Selecting the right legal structure

By Michele Gioia

You’ve decided to start your own business, a time filled with excitement. However, it can also be a daunting venture into the unknown. One of the first decisions to be made is which legal structure your business will take. This has wide-ranging implications, from tax, to how and by whom your business is controlled and who will have to pay any debts or liabilities owed by the business.

There are four main legal structures to consider. These are sole trader, partnership, company or limited liability partnership.

If you start trading in your own name or under a different ‘trading as’ name, it may be easiest to do so as a sole trader. While this is the most straightforward way to start trading, there is no legal distinction between your personal assets and those of your business. You are your business. So a business creditor can enforce a business debt against your personal assets, including your home.

A partnership is a commercial relationship between two or more persons who carry on business with the view to earning a profit. It is not a separate legal entity and the partners are still personally liable for the debts of the partnership.

The management of a partnership is usually set out in a partnership agreement. Partnership agreements cover matters including the nature of the partnership’s business, how it is managed, the distribution of any profits and what happens if and when partners change.

A company is a common form of business vehicle in the UK. Companies are formed by registering them with the Registrar of Companies at Companies House.  Companies must make a large amount of information public, including annual accounts, something which is not required of a partnership.

There are three types of companies. These are limited companies, unlimited companies and public companies.

Most companies are limited companies. These are limited by shares. In the event of a company being liquidated, the shareholders’ liability is limited to the amount paid for the shares.

In contrast, if an unlimited company goes into liquidation, the shareholders are liable to contribute all of their wealth – or as much as is necessary – to discharge the company’s debts.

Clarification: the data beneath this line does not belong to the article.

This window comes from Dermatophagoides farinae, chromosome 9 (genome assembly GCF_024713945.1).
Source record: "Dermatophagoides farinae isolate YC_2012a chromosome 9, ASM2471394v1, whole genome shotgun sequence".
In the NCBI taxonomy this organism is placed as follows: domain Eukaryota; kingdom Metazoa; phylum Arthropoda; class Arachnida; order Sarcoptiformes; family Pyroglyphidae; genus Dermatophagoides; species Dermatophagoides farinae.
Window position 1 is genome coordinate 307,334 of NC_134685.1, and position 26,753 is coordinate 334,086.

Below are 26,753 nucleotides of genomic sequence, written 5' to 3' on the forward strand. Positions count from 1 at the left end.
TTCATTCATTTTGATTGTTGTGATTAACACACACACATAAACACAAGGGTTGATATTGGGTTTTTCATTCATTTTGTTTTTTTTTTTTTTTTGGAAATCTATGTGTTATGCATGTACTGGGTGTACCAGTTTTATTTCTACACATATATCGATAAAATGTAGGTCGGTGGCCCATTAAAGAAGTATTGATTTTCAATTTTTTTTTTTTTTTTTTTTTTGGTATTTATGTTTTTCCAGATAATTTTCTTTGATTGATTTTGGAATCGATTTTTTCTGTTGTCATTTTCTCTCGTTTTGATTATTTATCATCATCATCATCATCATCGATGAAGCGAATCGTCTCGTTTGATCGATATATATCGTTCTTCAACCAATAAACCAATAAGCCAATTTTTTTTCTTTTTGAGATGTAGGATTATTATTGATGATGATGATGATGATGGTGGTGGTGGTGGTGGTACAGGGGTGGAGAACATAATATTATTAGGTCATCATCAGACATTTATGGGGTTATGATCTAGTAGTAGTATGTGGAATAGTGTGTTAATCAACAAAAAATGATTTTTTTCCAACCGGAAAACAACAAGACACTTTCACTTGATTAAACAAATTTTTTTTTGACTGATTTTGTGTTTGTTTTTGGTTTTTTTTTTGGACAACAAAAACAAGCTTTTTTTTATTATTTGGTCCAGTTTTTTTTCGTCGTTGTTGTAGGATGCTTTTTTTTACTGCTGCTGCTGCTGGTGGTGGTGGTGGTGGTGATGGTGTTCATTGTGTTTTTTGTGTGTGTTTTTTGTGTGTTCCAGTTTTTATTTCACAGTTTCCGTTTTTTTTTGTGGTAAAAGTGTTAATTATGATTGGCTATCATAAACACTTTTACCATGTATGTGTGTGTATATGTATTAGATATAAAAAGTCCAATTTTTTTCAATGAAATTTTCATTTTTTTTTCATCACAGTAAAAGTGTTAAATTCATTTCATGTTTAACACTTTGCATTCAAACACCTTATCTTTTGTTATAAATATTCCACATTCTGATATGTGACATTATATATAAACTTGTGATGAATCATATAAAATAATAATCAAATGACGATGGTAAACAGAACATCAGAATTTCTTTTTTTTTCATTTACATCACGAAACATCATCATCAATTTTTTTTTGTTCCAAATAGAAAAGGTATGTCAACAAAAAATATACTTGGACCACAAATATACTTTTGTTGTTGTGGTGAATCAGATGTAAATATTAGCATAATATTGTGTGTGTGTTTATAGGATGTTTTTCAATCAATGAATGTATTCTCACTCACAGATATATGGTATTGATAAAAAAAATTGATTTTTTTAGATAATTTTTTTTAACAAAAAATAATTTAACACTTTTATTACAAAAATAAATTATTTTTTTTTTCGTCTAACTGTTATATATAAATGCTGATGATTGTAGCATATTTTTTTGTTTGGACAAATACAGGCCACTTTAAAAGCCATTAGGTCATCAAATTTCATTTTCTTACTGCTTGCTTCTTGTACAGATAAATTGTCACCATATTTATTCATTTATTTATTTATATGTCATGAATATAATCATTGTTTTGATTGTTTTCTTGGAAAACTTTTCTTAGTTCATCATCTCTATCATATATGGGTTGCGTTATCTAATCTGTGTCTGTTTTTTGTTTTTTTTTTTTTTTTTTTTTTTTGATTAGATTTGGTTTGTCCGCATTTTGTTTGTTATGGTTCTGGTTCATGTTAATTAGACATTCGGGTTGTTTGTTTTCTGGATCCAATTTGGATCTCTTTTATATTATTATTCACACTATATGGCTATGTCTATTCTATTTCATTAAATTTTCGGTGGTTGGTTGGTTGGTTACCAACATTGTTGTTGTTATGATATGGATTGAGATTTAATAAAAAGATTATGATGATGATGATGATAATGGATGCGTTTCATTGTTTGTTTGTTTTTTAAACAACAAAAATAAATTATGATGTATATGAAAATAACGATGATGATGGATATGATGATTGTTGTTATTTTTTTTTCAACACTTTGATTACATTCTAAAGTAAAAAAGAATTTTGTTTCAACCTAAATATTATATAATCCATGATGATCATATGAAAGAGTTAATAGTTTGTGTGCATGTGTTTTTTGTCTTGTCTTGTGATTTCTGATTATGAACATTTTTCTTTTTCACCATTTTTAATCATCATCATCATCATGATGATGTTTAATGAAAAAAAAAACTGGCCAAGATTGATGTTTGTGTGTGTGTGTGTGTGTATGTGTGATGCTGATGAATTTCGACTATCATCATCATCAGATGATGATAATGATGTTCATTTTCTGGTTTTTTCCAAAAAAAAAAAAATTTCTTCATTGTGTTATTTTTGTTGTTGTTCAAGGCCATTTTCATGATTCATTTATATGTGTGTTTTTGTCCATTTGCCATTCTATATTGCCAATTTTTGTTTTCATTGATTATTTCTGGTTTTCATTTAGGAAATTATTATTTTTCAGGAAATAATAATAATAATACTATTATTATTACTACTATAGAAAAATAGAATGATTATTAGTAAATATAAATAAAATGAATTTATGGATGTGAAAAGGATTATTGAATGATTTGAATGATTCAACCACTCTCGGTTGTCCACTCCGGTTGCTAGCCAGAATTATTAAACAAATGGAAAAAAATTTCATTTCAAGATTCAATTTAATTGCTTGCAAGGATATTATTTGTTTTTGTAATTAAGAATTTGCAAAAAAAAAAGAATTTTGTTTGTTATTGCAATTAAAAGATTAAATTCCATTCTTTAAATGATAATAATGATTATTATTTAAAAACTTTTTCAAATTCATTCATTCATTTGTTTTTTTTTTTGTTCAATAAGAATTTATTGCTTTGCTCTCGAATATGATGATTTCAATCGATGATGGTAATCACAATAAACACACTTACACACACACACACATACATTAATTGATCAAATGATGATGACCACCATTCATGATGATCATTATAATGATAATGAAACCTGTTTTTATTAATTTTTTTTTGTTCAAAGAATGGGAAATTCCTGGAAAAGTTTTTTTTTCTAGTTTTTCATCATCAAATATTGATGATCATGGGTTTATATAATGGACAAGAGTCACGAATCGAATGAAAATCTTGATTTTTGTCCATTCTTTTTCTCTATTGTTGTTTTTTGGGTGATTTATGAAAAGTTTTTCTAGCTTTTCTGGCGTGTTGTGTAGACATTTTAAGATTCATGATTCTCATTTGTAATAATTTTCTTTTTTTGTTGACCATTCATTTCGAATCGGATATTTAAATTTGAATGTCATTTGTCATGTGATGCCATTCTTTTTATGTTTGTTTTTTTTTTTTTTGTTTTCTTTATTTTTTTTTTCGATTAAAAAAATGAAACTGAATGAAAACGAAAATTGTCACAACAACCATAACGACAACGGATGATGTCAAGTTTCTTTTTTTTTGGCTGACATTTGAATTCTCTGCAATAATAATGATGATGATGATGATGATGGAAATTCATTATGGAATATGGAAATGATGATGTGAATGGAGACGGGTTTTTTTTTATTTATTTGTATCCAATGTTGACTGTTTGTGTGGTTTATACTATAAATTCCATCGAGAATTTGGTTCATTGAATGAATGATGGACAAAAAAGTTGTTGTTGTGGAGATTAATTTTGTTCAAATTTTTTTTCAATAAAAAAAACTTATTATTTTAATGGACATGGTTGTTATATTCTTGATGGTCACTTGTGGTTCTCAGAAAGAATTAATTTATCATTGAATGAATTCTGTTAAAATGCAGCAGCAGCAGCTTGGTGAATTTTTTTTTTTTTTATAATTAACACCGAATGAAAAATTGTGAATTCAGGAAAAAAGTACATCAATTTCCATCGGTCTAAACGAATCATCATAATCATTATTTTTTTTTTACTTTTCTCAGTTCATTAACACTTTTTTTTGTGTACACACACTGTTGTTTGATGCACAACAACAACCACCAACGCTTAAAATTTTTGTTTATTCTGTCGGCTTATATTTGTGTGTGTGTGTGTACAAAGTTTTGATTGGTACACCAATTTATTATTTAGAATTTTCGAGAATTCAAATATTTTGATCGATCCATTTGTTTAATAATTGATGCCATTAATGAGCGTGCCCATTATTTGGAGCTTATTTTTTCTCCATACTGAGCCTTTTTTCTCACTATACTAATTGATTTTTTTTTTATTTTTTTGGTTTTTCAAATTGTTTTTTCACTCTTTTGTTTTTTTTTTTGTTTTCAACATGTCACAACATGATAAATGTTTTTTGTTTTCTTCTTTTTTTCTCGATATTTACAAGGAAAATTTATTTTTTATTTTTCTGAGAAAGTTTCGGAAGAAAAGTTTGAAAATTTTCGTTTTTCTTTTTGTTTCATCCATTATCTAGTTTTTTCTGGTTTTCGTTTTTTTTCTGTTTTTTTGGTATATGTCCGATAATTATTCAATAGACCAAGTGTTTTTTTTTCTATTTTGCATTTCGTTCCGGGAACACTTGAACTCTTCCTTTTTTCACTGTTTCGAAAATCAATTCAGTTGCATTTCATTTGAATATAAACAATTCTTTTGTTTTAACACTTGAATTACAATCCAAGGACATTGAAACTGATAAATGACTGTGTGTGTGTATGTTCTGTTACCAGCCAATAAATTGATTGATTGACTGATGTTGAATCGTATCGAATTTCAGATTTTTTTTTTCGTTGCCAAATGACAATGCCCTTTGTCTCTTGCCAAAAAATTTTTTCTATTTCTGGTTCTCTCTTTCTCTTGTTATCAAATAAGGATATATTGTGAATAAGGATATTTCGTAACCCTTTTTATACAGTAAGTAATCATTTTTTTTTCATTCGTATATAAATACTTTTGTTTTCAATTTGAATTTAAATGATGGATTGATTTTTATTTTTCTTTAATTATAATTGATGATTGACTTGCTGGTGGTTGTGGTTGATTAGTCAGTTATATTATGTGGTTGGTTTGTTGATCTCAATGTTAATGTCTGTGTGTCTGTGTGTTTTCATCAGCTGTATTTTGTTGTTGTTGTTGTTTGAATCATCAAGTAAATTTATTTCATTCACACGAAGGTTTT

While the majority of companies are private, a company can be a public company which is a prerequisite to list with the UK Listing Authority and trade on a stock exchange. As you can imagine, public companies are stringently regulated.

While most businesses involve the risk of capital, the biggest advantage a company has is that it can be formed with limited liability. If a partnership becomes insolvent then the partners are jointly and severally liable for all of the debts of the partnership.

There are more expenses to be incurred in operating a company as opposed to either a sole trader or partnership. There are fees for the incorporation of a company, for the registration of its articles and to have accounts prepared to be filed with the Companies House.

You do not have to choose between trading as a partnership or as a company, however. Limited liability partnerships (LLPs) allow entrepreneurs the flexibility of the partnership arrangement and afford them the protection of a company.

The LLP is a distinct legal entity from that of the partners. This means that the partners are not liable for the debts of the LLP. In practice, however, this is not clear-cut as partners can still be liable in certain instances.

When creating an LLP it must still be registered with the Registrar of Companies and the trade-off for limited liability is public disclosure, similar to that of a company.

While both the Companies Act and the Partnership Act prescribe certain rules for the management of a company and partnership, respectively, both types of business mediums can agree on a management structure, through the use of agreements.

A company can choose how to use its profits. For instance, it can use the profits to pay dividends or that can be retained in the business, with each choice having a having an effect on the company’s taxation of its profits. A partnership, on the other hand, offers less scope for tax planning as all of the income profits are taxed as income of the partners, whether they are actually paid to the partners or retained in the business.

Before making the decision how you will commence your business venture it is advisable to give the above considerations some thought and get advice from your legal and financial advisers to ensure you are properly structured for growth.

Michele Gioia is a senior solicitor within the dispute resolution department at City of London law firm Carter Lemon Camerons LLP.
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